What is ‘Paxlovid rebound’ and how common is it?
(NEXSTAR) — Pres. Joe Biden has tested positive for COVID-19 again, just over three days after he was cleared to exit isolation, the White House announced Saturday. The positive test represents a “rebound” case after treatment with the anti-viral drug Paxlovid, WH physician Dr. Kevin O’Connor said in a letter.
O’Connor said Biden, who initially tested positive on July 21, “has experienced no reemergence of symptoms and continues to feel quite well.”
The antiviral pill developed by Pfizer is the first pill approved by the Food and Drug Administration for treatment of COVID-19. It was granted emergency use authorization in December. Though it has been approved, data from Pfizer shows some users can experience a rebound after completion of a round of treatment. Users will test negative and then suddenly begin testing positive again.
Dr. Anthony Fauci, the nation’s top infectious disease expert, took Paxlovid after testing positive for COVID. He also said he had a recurrence of symptoms after completing a full round of treatment.
Dr. Bud Lawrence, medical director at Henry Mayo Newhall Hospital’s ER department, told Nexstar affiliate KTLA in Los Angeles Paxlovid rebound is “definitely a real thing.”
“It is something that is occurring with some patients,” Lawrence told KTLA. “They take the Paxlovid and anywhere from 10 to 14 days from the initial onset of symptoms, they get another bump in symptoms.”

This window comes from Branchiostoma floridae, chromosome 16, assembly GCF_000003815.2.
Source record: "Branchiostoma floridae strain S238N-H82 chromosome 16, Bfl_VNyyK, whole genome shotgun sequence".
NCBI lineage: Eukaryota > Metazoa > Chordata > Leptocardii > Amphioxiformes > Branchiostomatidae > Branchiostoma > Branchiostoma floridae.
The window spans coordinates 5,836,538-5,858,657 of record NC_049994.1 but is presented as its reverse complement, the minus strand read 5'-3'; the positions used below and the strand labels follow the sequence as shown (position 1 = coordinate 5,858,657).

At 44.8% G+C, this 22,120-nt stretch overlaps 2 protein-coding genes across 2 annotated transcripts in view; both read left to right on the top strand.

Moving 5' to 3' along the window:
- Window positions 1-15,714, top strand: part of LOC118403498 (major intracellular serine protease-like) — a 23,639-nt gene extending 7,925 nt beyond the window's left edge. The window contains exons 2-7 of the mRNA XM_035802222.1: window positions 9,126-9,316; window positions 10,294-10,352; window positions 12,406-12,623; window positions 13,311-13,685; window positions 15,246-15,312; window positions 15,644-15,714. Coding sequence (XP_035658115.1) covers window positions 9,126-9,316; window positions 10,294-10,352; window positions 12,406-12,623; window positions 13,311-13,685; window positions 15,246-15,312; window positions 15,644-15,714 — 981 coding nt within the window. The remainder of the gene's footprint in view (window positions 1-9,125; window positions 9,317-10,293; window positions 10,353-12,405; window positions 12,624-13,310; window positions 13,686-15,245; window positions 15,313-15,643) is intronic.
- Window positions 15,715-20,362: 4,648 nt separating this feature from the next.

So how common is ‘Paxlovid rebound’?
Data from Pfizer now shows the rebound is happening in about 10% of patients, which is relatively small.
O’Connor said there is no need for the president to begin another round of treatment; rather, he will return to strict isolation while he waits to again test negative for the virus.
Biden said on Twitter that he was feeling fine, did not have any symptoms and was continuing to work, albeit with quarantine precautions.
“Folks, today I tested positive for COVID again,” the president wrote on Twitter. “This happens with a small minority of folks. I’ve got no symptoms but I am going to isolate for the safety of everyone around me. I’m still at work, and will be back on the road soon.”
Paxlovid isn’t approved to prevent a person from getting COVID, or in place of getting a vaccine. And despite concerns about the Paxlovid rebound, the medication is still in high demand.
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